LONDON // Somali pirates have been using Yemen's island of Socotra, 240 kilometres east of the Horn of Africa as a refuelling hub, enabling their attack craft to stay restocked for longer periods at sea and pose a greater hazard to shipping, maritime sources say.
Despite an international naval presence in the region, seaborne gangs have been exploiting political turmoil in Yemen to pick up fuel, and possibly other supplies including food, sources told Reuters.
"Socotra has been used for months if not longer," said Michael Frodl, with C-LEVEL maritime risk consultancy and an adviser to Lloyd's of London underwriters, citing intelligence reports.
He said the island is the most important refuelling hub for hijacked merchant vessels that the pirates use as motherships, "especially those operating between the Gulf of Aden and India's western waters, mainly off Oman and increasingly closer to the Strait of Hormuz."
Mr Frodl said a hijacked merchant vessel "has a voracious thirst for fuel and needs a very well stocked refuelling station."
A Yemen government official said authorities about a month ago had captured 20 people believed to be pirates on the island and handed them over to authorities in the city of al Mukalla on the mainland.
A source said separately the 20 people had been on a regular commercial ship, but added that 16 Somali pirates were taken into custody in recent days and were being detained on Socotra.
"There was a lot of piracy north of Socotra during the north-east monsoon and it is likely they have been using the island," the source said. The International Maritime Bureau (IMB) watchdog said the pirate support systems had to be stopped quickly.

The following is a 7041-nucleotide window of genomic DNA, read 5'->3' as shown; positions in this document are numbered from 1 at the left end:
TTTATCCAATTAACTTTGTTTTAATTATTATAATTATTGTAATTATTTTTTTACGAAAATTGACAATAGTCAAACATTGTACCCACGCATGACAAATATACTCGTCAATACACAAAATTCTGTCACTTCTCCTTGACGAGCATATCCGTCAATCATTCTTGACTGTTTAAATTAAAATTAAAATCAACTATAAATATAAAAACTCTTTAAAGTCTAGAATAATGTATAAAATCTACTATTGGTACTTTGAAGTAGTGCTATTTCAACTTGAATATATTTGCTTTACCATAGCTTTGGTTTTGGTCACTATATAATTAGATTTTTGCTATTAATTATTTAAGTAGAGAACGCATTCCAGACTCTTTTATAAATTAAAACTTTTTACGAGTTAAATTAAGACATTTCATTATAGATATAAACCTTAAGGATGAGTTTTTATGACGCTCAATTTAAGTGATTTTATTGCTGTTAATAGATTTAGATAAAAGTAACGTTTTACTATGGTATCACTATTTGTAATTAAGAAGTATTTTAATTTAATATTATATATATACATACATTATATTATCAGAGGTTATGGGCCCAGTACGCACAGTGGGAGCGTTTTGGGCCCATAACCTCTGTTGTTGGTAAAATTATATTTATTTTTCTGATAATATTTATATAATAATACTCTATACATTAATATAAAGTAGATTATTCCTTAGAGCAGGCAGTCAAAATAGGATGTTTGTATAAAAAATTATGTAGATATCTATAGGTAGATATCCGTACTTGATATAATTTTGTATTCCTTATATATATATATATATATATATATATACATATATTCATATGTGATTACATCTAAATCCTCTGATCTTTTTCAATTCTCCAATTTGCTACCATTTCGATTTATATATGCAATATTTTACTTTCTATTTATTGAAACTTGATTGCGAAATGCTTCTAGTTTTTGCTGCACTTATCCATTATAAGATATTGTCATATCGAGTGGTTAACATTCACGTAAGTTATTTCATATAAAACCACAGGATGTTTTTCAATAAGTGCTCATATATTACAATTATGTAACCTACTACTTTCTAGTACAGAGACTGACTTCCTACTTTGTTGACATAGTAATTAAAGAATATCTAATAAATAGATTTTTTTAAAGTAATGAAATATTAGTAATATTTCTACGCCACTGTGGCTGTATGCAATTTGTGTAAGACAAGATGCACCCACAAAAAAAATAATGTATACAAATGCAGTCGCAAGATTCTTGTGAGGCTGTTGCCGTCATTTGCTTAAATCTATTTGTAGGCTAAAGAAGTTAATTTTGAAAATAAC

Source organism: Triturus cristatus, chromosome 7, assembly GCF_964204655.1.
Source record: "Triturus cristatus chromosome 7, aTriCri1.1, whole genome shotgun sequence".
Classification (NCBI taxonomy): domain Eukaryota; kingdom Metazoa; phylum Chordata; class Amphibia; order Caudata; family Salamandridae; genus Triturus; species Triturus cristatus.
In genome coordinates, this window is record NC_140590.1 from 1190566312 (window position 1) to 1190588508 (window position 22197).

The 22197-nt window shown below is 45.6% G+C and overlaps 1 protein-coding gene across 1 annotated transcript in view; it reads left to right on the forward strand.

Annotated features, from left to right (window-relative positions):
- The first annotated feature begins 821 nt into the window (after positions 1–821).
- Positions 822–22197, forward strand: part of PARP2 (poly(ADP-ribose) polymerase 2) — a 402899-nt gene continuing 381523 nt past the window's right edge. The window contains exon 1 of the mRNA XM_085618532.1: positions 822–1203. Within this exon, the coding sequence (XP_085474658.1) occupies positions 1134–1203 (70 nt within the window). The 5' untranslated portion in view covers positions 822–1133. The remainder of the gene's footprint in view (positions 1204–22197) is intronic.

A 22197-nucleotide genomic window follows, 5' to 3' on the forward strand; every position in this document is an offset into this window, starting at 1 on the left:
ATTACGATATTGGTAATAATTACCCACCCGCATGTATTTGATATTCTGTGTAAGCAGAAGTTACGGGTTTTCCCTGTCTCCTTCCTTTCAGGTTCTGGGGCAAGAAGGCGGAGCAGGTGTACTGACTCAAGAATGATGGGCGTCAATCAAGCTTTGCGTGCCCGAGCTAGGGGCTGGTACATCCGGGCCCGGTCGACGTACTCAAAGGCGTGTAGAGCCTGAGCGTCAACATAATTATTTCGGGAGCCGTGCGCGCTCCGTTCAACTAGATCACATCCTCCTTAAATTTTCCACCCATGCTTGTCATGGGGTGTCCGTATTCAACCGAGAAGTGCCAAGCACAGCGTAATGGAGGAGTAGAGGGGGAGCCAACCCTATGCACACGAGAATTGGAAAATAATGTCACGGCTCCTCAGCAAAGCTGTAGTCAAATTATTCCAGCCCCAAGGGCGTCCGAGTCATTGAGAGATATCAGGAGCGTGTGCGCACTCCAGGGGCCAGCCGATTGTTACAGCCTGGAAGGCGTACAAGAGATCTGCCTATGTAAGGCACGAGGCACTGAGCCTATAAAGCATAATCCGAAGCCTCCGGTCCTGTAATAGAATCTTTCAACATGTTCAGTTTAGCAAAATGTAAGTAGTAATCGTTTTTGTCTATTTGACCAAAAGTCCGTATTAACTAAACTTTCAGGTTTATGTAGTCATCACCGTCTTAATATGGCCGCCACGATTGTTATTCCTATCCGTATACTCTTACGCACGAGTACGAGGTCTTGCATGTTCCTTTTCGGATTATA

The IMB director, Pottengal Mukundan, said: "Socotra is strategically located because it is right up there against the Gulf of Aden and also along the eastern seaboard of Yemen. If it is true that the pirates are using Socotra, then it is an extremely disturbing development."
Somali gangs are becoming increasingly violent and are able to stay out at sea for long periods and in all weather conditions using captured merchant vessels as mother ships. Their hijackings are costing world trade billions of dollars a year. The group of four islands in the isolated Socotra archipelago, the largest of which is also called Socotra, are due east of the Horn of Africa in the Arabian Sea, and have been administered from Yemen for much of the past two centuries.
J. Peter Pham, of the US think tank the Atlantic Council, said: "A credible amount of evidence has emerged in recent years that Somali pirates have certainly taken advantage of jurisdictional issues to operate in and out of the Socotra archipelago with at least the tacit connivance of at least some Yemeni authorities."
Pirates conducted several attacks in May in the Arabian Sea and some strikes in June. Maritime officials say the islands will become more difficult to reach in smaller ships until October because of wind, sea and swell conditions.
Yemen's military is believed to have a base on Socotra, maritime sources said. "If the military wanted to supply mother ships with fuel from Socotra, they could. Corruption in Yemen is rife," another maritime source said.
Nato said it had ships in the Horn of Africa and Gulf of Aden since March 2009 and the presence of Nato warships and other nations' navies had resulted in a significant reduction in pirate attacks in the Gulf of Aden over the past two years.
"We are not complacent and understand there is still much work to be done," a Nato spokeswoman said.